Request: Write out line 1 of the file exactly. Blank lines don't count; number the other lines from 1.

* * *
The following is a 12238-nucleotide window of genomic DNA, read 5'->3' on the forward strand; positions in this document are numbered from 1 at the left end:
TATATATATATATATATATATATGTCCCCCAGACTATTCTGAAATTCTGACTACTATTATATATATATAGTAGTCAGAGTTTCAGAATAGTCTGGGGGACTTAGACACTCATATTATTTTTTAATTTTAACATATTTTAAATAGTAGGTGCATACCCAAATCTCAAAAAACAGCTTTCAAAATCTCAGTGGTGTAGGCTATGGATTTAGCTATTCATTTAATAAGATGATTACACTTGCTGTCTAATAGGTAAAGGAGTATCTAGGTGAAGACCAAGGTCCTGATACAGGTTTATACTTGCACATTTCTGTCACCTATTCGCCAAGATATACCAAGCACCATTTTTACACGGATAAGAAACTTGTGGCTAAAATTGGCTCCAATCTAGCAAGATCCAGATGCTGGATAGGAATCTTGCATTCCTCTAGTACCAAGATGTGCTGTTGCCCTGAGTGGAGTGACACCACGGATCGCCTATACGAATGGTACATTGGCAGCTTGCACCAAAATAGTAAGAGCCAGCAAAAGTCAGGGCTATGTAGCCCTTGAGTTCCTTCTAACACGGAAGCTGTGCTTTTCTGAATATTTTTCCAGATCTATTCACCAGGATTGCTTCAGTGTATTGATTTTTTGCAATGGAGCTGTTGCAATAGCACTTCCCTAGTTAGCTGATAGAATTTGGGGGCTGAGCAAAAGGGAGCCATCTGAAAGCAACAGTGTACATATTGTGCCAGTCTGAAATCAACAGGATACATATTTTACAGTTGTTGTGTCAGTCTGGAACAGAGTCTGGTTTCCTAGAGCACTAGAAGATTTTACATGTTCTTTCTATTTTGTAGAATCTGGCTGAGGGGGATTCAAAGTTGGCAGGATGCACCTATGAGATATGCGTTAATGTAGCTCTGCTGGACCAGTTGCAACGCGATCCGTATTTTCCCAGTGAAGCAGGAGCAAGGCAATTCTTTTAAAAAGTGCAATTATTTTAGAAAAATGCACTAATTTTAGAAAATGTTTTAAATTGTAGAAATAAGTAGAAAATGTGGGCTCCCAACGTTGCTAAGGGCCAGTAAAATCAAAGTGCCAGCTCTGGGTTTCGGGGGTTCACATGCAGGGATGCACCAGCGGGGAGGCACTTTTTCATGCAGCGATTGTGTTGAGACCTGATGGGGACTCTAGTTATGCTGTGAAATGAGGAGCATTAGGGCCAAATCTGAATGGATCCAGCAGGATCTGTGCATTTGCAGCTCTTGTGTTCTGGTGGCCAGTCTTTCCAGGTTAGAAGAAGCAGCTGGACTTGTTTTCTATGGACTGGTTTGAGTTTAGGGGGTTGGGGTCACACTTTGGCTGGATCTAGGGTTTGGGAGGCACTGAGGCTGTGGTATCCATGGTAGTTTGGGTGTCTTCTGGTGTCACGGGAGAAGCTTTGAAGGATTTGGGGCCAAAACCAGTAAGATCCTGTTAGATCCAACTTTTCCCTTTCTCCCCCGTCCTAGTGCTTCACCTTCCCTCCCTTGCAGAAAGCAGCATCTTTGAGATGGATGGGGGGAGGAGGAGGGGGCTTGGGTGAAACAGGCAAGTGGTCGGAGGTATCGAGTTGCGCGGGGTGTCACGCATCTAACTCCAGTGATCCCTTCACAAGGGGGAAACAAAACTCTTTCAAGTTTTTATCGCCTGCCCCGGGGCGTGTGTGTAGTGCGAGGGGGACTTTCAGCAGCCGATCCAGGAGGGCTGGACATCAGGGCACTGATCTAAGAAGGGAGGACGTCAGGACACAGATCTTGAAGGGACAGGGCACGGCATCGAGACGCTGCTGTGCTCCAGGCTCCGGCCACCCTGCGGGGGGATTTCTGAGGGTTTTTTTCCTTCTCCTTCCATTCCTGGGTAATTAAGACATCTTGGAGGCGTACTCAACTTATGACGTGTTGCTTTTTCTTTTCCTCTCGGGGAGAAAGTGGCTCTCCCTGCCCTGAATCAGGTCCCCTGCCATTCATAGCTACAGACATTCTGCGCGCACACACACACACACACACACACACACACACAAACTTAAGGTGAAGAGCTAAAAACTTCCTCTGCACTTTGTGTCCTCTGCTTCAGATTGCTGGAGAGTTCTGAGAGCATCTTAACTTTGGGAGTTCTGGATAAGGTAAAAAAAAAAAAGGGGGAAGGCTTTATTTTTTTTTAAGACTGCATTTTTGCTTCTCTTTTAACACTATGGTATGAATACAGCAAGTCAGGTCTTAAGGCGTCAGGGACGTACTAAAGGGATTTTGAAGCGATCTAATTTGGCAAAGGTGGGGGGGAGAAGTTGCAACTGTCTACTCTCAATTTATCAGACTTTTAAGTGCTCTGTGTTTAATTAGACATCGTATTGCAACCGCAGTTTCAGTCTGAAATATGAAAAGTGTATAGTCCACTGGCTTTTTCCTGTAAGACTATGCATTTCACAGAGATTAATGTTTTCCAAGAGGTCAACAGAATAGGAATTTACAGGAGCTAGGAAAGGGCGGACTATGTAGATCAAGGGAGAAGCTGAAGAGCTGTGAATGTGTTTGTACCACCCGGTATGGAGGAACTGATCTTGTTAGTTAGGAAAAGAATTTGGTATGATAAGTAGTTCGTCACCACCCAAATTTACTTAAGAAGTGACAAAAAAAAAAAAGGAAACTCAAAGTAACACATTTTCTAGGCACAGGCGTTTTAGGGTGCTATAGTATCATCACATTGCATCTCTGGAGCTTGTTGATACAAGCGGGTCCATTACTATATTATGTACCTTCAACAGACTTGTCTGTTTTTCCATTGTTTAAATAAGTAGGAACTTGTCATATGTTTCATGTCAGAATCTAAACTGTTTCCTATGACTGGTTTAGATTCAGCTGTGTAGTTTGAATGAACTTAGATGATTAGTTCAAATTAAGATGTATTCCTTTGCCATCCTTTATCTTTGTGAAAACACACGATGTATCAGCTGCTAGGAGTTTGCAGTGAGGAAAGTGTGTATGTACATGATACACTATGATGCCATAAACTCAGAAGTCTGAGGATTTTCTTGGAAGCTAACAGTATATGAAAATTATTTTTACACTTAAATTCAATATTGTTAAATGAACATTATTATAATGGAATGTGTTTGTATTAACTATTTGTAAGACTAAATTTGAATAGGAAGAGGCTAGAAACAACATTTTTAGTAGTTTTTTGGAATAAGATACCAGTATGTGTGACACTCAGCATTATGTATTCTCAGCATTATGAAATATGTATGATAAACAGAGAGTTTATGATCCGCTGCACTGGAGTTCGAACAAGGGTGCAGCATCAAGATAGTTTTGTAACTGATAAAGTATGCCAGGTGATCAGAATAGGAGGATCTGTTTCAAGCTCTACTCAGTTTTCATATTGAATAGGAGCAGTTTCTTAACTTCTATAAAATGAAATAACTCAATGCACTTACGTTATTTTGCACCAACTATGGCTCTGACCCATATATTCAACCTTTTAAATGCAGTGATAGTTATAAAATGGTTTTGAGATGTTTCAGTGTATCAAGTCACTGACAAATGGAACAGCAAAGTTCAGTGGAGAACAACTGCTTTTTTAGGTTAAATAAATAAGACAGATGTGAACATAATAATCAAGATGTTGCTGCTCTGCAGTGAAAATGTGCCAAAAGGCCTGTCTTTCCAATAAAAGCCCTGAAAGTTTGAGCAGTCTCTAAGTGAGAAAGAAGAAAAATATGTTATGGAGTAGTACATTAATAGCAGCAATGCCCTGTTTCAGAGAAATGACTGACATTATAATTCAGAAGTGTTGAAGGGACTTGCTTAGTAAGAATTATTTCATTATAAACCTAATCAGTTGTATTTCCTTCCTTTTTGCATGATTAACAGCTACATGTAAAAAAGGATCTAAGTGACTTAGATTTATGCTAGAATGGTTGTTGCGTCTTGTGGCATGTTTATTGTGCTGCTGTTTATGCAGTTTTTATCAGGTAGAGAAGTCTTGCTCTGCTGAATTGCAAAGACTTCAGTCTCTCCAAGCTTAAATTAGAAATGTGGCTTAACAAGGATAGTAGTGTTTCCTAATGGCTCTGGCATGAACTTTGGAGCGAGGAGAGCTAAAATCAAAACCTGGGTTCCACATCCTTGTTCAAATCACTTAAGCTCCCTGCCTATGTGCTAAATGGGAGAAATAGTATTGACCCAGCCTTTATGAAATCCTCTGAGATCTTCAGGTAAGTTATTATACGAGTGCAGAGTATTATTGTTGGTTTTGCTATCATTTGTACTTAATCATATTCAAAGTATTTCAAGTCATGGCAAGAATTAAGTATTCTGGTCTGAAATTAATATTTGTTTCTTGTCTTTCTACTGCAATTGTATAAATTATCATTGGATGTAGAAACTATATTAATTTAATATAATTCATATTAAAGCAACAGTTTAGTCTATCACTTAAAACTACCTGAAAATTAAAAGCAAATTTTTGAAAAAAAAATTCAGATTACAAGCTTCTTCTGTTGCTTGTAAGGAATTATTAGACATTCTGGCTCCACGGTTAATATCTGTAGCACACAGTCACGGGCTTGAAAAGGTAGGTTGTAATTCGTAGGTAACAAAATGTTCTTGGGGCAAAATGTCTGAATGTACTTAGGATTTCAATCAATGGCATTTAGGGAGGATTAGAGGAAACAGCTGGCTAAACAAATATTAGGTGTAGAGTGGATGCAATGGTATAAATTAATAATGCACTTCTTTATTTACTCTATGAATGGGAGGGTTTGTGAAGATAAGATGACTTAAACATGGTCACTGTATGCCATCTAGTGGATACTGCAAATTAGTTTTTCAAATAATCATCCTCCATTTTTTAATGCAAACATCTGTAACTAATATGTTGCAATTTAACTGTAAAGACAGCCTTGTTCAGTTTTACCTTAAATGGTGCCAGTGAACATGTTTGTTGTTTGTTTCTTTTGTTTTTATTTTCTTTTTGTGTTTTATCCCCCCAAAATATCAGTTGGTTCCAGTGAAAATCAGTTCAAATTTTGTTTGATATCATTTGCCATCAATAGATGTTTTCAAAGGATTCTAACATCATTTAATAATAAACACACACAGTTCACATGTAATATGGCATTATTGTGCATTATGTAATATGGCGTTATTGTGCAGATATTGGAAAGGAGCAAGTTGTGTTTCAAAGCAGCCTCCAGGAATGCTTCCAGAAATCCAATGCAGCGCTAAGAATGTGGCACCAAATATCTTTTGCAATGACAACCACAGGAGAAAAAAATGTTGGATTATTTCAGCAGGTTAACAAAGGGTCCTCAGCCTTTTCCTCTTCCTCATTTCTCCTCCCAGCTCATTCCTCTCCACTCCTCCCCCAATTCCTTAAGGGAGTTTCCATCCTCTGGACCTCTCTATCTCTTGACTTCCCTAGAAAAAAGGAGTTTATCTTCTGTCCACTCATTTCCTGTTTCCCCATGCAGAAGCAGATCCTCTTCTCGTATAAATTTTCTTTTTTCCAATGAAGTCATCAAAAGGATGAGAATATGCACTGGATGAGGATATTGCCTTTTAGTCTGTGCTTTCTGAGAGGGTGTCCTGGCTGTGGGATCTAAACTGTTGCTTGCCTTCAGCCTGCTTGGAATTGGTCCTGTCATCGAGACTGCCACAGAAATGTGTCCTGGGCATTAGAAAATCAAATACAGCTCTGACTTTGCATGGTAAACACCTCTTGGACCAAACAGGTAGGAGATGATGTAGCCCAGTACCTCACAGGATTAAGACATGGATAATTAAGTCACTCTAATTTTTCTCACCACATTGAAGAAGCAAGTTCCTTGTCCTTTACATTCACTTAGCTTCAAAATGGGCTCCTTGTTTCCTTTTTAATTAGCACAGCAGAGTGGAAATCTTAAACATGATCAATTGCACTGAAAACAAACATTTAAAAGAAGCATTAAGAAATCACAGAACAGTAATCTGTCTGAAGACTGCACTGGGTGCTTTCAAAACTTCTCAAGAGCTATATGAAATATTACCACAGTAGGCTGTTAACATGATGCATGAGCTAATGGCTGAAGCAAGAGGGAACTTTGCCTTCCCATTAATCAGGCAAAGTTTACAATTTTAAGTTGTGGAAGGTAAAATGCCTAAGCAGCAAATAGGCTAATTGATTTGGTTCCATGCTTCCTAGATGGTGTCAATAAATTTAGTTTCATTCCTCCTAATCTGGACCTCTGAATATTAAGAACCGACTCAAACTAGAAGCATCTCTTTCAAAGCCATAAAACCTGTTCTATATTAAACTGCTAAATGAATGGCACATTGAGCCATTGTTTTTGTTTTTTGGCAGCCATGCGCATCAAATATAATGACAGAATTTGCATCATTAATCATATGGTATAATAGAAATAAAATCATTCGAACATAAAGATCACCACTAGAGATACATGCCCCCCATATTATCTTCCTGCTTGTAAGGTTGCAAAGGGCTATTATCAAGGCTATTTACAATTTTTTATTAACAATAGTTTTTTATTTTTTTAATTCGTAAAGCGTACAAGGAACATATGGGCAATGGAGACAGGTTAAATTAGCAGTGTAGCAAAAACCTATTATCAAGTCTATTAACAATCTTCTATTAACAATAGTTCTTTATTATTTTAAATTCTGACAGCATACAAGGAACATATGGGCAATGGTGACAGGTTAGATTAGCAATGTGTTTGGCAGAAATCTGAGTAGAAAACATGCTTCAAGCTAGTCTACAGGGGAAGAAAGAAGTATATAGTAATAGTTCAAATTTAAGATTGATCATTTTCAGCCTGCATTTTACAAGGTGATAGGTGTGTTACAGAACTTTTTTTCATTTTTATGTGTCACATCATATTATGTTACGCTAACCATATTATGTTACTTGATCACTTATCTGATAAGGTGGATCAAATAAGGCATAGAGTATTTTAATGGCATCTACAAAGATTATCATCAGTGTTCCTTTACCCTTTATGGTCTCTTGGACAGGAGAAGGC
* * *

The following is a 12238-nucleotide window of genomic DNA, read 5'->3' on the forward strand; positions in this document are numbered from 1 at the left end: